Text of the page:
The initiators of Willow Springs have been working with horses for quite some time.
In the meantime their interest in the history of the colonization of the United States during the period 1860 - 1890,
and most of al the role and fate of the American Indians in it, grew steadily
After a few stints in a number of clubs, it became quite obvious that the combination of working
with horses and old time was not an easy one.
The only solution: create a club in which building a respectful relationship with horses (and all animals in general)
on the one hand and creating an "easygoing", relaxing environment on the other hand, harmonize.
That's why, on March 15, 2003, about fifteen "soul brothers" and "-sisters" assembled.
They all liked riding horses, campfires, being outdoors and ... showing themselves to others "as they are".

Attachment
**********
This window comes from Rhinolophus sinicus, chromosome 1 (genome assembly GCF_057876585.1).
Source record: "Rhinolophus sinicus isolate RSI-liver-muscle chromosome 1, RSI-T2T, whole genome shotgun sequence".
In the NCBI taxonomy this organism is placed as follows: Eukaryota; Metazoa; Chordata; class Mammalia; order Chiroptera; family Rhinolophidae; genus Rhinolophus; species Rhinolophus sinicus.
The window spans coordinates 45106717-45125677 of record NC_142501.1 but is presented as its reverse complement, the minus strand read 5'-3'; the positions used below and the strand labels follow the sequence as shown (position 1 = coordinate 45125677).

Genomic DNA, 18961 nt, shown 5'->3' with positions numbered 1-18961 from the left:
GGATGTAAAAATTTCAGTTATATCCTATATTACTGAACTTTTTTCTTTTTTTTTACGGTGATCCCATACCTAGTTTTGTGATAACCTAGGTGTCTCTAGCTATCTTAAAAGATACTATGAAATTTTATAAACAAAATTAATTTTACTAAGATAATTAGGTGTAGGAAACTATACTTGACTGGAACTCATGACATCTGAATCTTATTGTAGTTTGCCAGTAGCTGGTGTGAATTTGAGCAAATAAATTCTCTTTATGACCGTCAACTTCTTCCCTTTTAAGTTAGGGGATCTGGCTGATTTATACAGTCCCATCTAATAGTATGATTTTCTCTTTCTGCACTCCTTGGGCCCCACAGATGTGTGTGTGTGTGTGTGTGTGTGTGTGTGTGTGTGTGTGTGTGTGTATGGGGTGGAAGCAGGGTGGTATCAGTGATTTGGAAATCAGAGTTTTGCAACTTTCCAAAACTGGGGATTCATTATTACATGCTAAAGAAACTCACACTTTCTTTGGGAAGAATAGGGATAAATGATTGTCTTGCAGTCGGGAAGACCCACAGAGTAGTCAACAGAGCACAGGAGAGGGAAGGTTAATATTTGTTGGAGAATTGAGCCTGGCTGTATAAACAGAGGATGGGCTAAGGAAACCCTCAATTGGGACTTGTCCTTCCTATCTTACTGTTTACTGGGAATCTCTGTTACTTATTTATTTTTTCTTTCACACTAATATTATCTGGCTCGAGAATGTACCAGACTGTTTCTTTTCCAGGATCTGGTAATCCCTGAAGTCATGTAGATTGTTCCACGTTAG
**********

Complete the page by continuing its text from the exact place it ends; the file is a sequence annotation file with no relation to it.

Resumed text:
As a result of this meeting, Willow Springs was born.
Very soon, we discovered that developing a club without having a building is very difficult in a country like Belgium, where the climate is very unstable. That's why we decided in October 2003 to take the necessary steps to erect a suitable building.
This should enable even more people to get to know our "hobby" and enjoy the unique atmosphere
only our grandparents knew, without any modern spoils.
In March 2005, we reached our goal...the building was ready and we were ready.
Very soon however, people from the ‘outside world’ grew so interested in our concept, that ,already in 2007,
we reached the limits of our possibilities in Lommel. This left us with two options: either we would have to disappoint a lot of people
or we would have to move to a better place. After a lot of searching and comparing, we fell in love with Cherain
and we decided to move with all we had to this new place…to start all over again, only bigger and better
So, since 2010, we are ready to prove to you that "the old days and ways" weren't that bad.
In our proving this, we go to extremes... if you like, we serve coffee in iron cups and sandwiches on iron plates.
Any reference to modern times we will "misunderstand"...
So...welcome to 1862...